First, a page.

Ugh, I'm sorry, but having each application install its own version of common libraries in its own location sounds to me like a maintenance nightmare. What happens if there's a security bug in an underlying module which makes it necessary for you to upgrade it? You then have two options:
- Find every instance of that module and update it in place, making sure that you break none of the applications in the process.
- Wait for all applications to release a new version with the upgraded module, which can take days to months, leaving you vulnerable in the meantime.
Both of these are extremely nasty. Additionally, encouraging the practice of using "private" versions of modules will lead to brittle applications which assume they know exactly which kind of environment they're working in, as well as a plethora of "tweaked" versions of modules for each app.
The CPAN way works extremely well for the two more common usage scenarios, that of a multi-user machine maintained by a (team of) admins whose responsibility it is to check that upgrades do not break apps (this can be helped a lot by using an OS/distribution which does sane dependency checking and provides clean upgrades for the included packages), and that of a single-user machine where the admin is also the developer/user. It does not work quite so well (as you have illustrated) for the shared web hosting environment where untrusted users need to install their own modules. Frankly, I don't consider that usage scenario important enough to make things harder for the rest of us. Maybe some specialized applications which are most commonly used in webhosting environments could go this way, but I'd recommend against making this common practice.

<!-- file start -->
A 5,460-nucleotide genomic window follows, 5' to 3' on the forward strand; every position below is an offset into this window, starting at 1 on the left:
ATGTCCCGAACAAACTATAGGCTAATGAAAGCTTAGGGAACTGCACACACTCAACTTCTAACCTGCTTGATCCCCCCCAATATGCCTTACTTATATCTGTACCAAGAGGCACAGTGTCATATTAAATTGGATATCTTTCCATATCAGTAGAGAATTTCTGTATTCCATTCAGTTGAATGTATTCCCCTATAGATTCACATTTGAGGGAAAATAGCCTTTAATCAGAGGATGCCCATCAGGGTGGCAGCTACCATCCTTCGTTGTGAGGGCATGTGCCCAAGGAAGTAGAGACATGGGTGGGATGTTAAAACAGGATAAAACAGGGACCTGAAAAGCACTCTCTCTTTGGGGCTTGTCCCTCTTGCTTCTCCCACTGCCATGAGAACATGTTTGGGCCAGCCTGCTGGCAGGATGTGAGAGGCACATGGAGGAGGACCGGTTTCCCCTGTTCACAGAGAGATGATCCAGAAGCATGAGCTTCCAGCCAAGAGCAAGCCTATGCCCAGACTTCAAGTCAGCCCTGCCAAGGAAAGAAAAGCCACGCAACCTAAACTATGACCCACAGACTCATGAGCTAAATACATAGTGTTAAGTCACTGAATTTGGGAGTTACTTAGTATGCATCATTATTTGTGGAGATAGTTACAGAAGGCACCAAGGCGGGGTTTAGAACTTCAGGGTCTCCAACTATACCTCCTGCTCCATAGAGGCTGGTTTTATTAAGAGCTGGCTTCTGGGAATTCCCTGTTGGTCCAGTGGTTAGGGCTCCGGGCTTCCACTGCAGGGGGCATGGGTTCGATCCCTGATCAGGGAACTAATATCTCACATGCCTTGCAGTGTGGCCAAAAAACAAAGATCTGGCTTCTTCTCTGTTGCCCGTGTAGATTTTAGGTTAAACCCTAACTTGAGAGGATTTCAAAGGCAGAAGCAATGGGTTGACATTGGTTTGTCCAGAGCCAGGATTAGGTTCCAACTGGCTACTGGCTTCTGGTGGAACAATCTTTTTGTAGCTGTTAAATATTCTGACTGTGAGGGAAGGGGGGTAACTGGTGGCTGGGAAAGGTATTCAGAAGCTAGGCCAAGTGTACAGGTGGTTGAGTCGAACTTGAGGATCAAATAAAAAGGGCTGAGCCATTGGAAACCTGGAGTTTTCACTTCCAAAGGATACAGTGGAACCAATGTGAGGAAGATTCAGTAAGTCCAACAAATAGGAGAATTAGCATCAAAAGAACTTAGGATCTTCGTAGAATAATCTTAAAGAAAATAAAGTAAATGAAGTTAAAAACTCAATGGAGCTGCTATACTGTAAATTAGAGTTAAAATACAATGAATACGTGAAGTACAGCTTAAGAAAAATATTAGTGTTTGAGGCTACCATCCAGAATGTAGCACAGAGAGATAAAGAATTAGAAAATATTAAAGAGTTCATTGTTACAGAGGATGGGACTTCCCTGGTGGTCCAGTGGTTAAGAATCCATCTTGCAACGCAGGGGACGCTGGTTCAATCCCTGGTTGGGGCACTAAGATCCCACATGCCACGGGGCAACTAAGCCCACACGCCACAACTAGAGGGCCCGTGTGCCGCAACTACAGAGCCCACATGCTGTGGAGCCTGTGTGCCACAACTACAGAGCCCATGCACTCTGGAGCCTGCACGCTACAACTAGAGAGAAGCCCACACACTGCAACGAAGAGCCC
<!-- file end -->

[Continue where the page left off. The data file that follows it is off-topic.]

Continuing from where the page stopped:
As an addendum, there is a single PHP web app I use, and I run multiple instances of it. Every time a security-related bug is discovered somewhere in the package I need to upgrade each and every instance of the app instead of just one underlying library, which pisses me off no end.
A computer is a state machine. Threads are for people who can't program state machines. -- Alan Cox
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